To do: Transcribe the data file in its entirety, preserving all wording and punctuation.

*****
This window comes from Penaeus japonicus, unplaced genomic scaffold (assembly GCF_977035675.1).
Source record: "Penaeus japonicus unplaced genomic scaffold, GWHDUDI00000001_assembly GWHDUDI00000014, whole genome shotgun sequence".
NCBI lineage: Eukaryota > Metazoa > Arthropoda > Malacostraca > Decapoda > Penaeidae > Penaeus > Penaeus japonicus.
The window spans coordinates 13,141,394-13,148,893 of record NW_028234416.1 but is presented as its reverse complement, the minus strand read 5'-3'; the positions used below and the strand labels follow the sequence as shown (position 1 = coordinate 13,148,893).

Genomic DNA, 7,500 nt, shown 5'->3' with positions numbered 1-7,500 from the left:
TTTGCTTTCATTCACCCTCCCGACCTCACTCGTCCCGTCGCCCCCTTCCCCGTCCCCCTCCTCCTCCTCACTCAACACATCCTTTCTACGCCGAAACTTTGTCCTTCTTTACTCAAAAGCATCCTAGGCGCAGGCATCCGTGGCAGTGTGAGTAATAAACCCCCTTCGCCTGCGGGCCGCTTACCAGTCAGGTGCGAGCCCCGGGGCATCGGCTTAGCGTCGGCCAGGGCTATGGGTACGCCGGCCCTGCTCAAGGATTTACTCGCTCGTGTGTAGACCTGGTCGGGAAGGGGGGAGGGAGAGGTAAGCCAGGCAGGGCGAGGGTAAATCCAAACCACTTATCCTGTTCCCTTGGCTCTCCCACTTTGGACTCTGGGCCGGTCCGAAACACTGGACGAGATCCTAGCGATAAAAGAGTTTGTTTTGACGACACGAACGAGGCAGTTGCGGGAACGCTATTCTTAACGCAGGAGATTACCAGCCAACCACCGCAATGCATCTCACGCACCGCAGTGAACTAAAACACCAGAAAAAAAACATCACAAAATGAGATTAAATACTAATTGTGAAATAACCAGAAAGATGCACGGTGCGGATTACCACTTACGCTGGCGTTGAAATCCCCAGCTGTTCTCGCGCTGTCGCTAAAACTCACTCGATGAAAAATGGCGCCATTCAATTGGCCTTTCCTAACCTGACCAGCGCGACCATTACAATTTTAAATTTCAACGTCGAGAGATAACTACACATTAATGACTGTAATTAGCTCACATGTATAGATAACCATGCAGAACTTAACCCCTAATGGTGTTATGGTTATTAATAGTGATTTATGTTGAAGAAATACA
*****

This window comes from Penaeus japonicus, unplaced genomic scaffold (assembly GCF_977035675.1).
Source record: "Penaeus japonicus unplaced genomic scaffold, GWHDUDI00000001_assembly GWHDUDI00000014, whole genome shotgun sequence".
NCBI lineage: Eukaryota > Metazoa > Arthropoda > Malacostraca > Decapoda > Penaeidae > Penaeus > Penaeus japonicus.
The window spans coordinates 13,141,394-13,148,893 of record NW_028234416.1 but is presented as its reverse complement, the minus strand read 5'-3'; the positions used below and the strand labels follow the sequence as shown (position 1 = coordinate 13,148,893).

Genomic DNA, 7,500 nt, shown 5'->3' with positions numbered 1-7,500 from the left:
TTTGCTTTCATTCACCCTCCCGACCTCACTCGTCCCGTCGCCCCCTTCCCCGTCCCCCTCCTCCTCCTCACTCAACACATCCTTTCTACGCCGAAACTTTGTCCTTCTTTACTCAAAAGCATCCTAGGCGCAGGCATCCGTGGCAGTGTGAGTAATAAACCCCCTTCGCCTGCGGGCCGCTTACCAGTCAGGTGCGAGCCCCGGGGCATCGGCTTAGCGTCGGCCAGGGCTATGGGTACGCCGGCCCTGCTCAAGGATTTACTCGCTCGTGTGTAGACCTGGTCGGGAAGGGGGGAGGGAGAGGTAAGCCAGGCAGGGCGAGGGTAAATCCAAACCACTTATCCTGTTCCCTTGGCTCTCCCACTTTGGACTCTGGGCCGGTCCGAAACACTGGACGAGATCCTAGCGATAAAAGAGTTTGTTTTGACGACACGAACGAGGCAGTTGCGGGAACGCTATTCTTAACGCAGGAGATTACCAGCCAACCACCGCAATGCATCTCACGCACCGCAGTGAACTAAAACACCAGAAAAAAAACATCACAAAATGAGATTAAATACTAATTGTGAAATAACCAGAAAGATGCACGGTGCGGATTACCACTTACGCTGGCGTTGAAATCCCCAGCTGTTCTCGCGCTGTCGCTAAAACTCACTCGATGAAAAATGGCGCCATTCAATTGGCCTTTCCTAACCTGACCAGCGCGACCATTACAATTTTAAATTTCAACGTCGAGAGATAACTACACATTAATGACTGTAATTAGCTCACATGTATAGATAACCATGCAGAACTTAACCCCTAATGGTGTTATGGTTATTAATAGTGATTTATGTTGAAGAAATACA